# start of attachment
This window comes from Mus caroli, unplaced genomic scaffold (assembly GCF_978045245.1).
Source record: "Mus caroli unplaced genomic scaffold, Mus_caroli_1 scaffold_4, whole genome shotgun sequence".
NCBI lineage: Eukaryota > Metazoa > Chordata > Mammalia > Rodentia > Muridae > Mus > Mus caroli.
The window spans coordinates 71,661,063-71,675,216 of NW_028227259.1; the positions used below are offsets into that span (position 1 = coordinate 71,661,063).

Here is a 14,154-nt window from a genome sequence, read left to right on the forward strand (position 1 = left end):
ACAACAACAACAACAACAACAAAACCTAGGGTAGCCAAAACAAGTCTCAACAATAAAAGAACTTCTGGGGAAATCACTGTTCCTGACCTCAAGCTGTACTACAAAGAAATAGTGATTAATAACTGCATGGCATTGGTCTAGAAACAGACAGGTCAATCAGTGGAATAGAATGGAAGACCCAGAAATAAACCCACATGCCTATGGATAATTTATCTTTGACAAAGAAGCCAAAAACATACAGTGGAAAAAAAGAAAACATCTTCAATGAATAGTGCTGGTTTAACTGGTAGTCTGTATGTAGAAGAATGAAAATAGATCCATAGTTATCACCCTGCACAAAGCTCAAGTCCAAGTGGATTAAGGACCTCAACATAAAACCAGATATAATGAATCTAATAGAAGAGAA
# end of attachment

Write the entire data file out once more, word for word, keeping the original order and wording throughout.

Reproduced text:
This window comes from Mus caroli, unplaced genomic scaffold (assembly GCF_978045245.1).
Source record: "Mus caroli unplaced genomic scaffold, Mus_caroli_1 scaffold_4, whole genome shotgun sequence".
NCBI lineage: Eukaryota > Metazoa > Chordata > Mammalia > Rodentia > Muridae > Mus > Mus caroli.
The window spans coordinates 71,661,063-71,675,216 of NW_028227259.1; the positions used below are offsets into that span (position 1 = coordinate 71,661,063).

Here is a 14,154-nt window from a genome sequence, read left to right on the forward strand (position 1 = left end):
ACAACAACAACAACAACAACAAAACCTAGGGTAGCCAAAACAAGTCTCAACAATAAAAGAACTTCTGGGGAAATCACTGTTCCTGACCTCAAGCTGTACTACAAAGAAATAGTGATTAATAACTGCATGGCATTGGTCTAGAAACAGACAGGTCAATCAGTGGAATAGAATGGAAGACCCAGAAATAAACCCACATGCCTATGGATAATTTATCTTTGACAAAGAAGCCAAAAACATACAGTGGAAAAAAAGAAAACATCTTCAATGAATAGTGCTGGTTTAACTGGTAGTCTGTATGTAGAAGAATGAAAATAGATCCATAGTTATCACCCTGCACAAAGCTCAAGTCCAAGTGGATTAAGGACCTCAACATAAAACCAGATATAATGAATCTAATAGAAGAGAA